A torsion angle (or dihedral^{0}) is an angle around a bond. More generally, it is a relation between any four atoms that tells you something about their arrangement in space. Obviously this also applies to any four points, but this is not about the maths.

A protein's three-dimensional structure can be uniquely^{1} defined by the sequence of torsion angles along its chain. The backbone is defined by three angles - called φ(phi), ψ(psi) and ω(omega). The sidechains can be described by various χ (chi) angles, which I don't know a whole deal about, sorry.

The most often used angles are φ and ψ - which describe the angles around the bonds connecting the C-α to the N and C. Since the peptide bond is generally assumed to be 'flat' (defined as 180°) it can be ignored...mostly.^{2} Those two angles are generally plotted on a plane to produce a figure known as a Ramachandran plot^{3}.

Calculation of a torsion angle involves maths that I don't understand, even if I have re-typed someone else's code that does the job. Think vectors, think dot product. Stuff like that. Even harder is translating a pair of torsion angles (say, -56°, -20°) to structure. Generally, students are taught about 'allowed' regions of the Ramachandran plot such as alpha helix (the example given in the last sentance) or beta strand (around -110, 100)^{4}. So, it can help to think of a simpler system to aid visualization - namely butane. This is just four carbon atoms connected in a line, so all torsion angles of the molecule refer to rotation of the two methyl groups around the central bond. It also helps to draw (or imagine) a diagram common to chemistry textbooks, but maybe not to biochemistry, called a Newman projection. It is a projection down the central bond to show the rotation of the fourth atom (or group) relative to the first.

These diagrams show the steric effects that bulky groups can have on free rotation of the central bond. In proteins, this is mostly about the R group, which usually forces the φ angle to be negative. This is because all proteins (but not **all** peptides) are made only from left-handed amino acids. However, glycine is free to adopt almost any pair of φ, ψ angles - and it is this residue that is most often 'L' in proteins^{5}.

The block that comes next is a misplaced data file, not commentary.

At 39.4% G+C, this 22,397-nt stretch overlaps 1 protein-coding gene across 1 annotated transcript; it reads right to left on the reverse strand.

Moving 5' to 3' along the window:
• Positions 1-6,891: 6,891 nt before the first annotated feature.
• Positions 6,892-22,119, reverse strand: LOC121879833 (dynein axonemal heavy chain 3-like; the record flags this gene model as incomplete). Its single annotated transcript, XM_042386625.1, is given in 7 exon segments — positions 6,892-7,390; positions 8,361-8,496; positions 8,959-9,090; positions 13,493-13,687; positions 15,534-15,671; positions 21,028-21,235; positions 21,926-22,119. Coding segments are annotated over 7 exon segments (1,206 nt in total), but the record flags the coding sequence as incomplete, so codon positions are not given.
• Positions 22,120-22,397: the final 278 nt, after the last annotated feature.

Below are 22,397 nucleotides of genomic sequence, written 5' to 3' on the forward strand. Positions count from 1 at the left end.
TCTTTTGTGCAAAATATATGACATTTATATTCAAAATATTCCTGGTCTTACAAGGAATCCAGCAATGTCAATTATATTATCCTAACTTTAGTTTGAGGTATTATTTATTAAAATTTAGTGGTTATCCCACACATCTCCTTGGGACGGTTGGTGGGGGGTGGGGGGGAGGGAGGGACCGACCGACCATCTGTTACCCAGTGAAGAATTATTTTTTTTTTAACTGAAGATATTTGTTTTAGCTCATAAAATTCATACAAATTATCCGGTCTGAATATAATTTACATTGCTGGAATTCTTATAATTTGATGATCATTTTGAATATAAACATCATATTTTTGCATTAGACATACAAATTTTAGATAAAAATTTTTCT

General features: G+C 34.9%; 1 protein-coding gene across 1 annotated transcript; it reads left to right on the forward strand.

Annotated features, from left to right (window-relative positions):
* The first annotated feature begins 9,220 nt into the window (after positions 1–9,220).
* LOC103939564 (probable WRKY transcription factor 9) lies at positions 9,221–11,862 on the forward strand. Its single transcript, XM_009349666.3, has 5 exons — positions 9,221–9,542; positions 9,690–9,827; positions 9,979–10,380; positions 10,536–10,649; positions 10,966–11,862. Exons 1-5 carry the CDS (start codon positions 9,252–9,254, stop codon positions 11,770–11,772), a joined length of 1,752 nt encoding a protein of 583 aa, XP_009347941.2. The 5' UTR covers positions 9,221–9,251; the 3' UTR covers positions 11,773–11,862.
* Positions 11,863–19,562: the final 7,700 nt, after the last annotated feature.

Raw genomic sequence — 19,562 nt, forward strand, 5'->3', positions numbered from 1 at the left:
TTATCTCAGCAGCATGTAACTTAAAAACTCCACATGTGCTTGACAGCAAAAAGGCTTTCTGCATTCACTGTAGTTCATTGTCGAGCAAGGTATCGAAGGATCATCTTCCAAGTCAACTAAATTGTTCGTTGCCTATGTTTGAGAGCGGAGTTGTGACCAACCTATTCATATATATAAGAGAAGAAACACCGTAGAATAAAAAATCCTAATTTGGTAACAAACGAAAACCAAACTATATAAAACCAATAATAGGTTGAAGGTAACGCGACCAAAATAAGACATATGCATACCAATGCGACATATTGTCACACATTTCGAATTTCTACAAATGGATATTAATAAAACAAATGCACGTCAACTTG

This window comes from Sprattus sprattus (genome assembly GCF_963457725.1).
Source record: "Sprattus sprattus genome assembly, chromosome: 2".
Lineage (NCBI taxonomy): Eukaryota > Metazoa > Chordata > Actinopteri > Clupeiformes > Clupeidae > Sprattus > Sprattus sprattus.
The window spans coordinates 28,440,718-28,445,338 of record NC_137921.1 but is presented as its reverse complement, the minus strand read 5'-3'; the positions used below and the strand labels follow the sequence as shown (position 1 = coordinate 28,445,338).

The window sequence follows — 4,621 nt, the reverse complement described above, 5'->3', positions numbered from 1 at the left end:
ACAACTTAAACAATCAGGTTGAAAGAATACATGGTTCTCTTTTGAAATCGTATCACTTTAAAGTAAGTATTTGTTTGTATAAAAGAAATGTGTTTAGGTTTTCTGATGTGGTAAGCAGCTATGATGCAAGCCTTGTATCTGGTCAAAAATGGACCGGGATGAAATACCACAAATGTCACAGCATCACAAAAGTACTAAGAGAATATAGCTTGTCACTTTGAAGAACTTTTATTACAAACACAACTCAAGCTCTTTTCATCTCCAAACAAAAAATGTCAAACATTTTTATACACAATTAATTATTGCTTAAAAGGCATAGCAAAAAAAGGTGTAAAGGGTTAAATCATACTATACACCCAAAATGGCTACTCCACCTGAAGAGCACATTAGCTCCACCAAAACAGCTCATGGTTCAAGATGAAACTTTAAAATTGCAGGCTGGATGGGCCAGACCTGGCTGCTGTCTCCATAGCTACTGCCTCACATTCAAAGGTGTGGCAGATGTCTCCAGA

Should you need to calculate these angles from scratch, you should know that φ for the i^{th} residue is defined by t(Ci-1, Ni, CAi, Ci) and ψ is t(Ni, CAi, Ci, Ni+1). Also, all angles should be in the range [-180,180] - unlike some versions of Rasmol which have been broken and display angles like 514°!(grr).

^{0}I may have made an error here by not putting this writeup under dihedral, but I had to make a choice, and this is what I call these things!

^{1}Okay, so this is only partially true. There are things like τ (tau) and so on that deal with deviations from tetrahedral angles for the Calpha. I'll ignore these.

^{2}Of course, variation does occur, and it can be important to note this - just not all the time.

^{3}Named after Professor Gopalasamudram Narayana Iyer Ramachandran who a) has a great name and b) sadly died in 2001. :(

^{4}Most pairs of angles are φ,ψ in that order.

^{5}In case you were wondering, L = positive φ while R = negative φ